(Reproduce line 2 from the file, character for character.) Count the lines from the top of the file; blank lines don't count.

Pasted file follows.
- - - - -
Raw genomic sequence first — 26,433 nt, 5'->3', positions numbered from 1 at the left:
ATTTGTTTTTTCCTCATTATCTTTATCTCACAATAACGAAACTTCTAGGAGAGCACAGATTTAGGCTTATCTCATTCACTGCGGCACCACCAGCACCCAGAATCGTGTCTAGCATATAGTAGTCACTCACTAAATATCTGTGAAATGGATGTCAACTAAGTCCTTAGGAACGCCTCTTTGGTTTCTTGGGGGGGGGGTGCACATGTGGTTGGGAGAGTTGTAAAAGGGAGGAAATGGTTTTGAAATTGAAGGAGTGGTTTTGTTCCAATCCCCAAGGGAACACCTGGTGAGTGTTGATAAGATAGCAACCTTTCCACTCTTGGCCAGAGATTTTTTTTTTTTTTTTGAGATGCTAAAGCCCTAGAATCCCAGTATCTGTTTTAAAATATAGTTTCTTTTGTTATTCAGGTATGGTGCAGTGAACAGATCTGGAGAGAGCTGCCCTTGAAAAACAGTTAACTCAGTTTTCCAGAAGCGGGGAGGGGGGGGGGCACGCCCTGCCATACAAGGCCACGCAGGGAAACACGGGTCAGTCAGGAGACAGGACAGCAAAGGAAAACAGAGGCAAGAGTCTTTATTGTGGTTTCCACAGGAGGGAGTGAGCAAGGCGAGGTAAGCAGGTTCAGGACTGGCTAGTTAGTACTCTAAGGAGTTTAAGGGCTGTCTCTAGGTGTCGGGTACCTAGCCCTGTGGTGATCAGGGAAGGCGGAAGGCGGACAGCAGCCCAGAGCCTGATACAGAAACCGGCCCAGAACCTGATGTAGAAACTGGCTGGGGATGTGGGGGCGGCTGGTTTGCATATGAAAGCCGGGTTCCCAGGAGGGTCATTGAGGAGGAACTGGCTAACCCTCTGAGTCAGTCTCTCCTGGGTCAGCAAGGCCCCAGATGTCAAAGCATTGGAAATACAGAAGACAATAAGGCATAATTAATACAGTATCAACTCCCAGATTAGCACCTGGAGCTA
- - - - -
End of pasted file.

ATTTGTTTTTTCCTCATTATCTTTATCTCACAATAACGAAACTTCTAGGAGAGCACAGATTTAGGCTTATCTCATTCACTGCGGCACCACCAGCACCCAGAATCGTGTCTAGCATATAGTAGTCACTCACTAAATATCTGTGAAATGGATGTCAACTAAGTCCTTAGGAACGCCTCTTTGGTTTCTTGGGGGGGGGGTGCACATGTGGTTGGGAGAGTTGTAAAAGGGAGGAAATGGTTTTGAAATTGAAGGAGTGGTTTTGTTCCAATCCCCAAGGGAACACCTGGTGAGTGTTGATAAGATAGCAACCTTTCCACTCTTGGCCAGAGATTTTTTTTTTTTTTTTGAGATGCTAAAGCCCTAGAATCCCAGTATCTGTTTTAAAATATAGTTTCTTTTGTTATTCAGGTATGGTGCAGTGAACAGATCTGGAGAGAGCTGCCCTTGAAAAACAGTTAACTCAGTTTTCCAGAAGCGGGGAGGGGGGGGGGCACGCCCTGCCATACAAGGCCACGCAGGGAAACACGGGTCAGTCAGGAGACAGGACAGCAAAGGAAAACAGAGGCAAGAGTCTTTATTGTGGTTTCCACAGGAGGGAGTGAGCAAGGCGAGGTAAGCAGGTTCAGGACTGGCTAGTTAGTACTCTAAGGAGTTTAAGGGCTGTCTCTAGGTGTCGGGTACCTAGCCCTGTGGTGATCAGGGAAGGCGGAAGGCGGACAGCAGCCCAGAGCCTGATACAGAAACCGGCCCAGAACCTGATGTAGAAACTGGCTGGGGATGTGGGGGCGGCTGGTTTGCATATGAAAGCCGGGTTCCCAGGAGGGTCATTGAGGAGGAACTGGCTAACCCTCTGAGTCAGTCTCTCCTGGGTCAGCAAGGCCCCAGATGTCAAAGCATTGGAAATACAGAAGACAATAAGGCATAATTAATACAGTATCAACTCCCAGATTAGCACCTGGAGCTA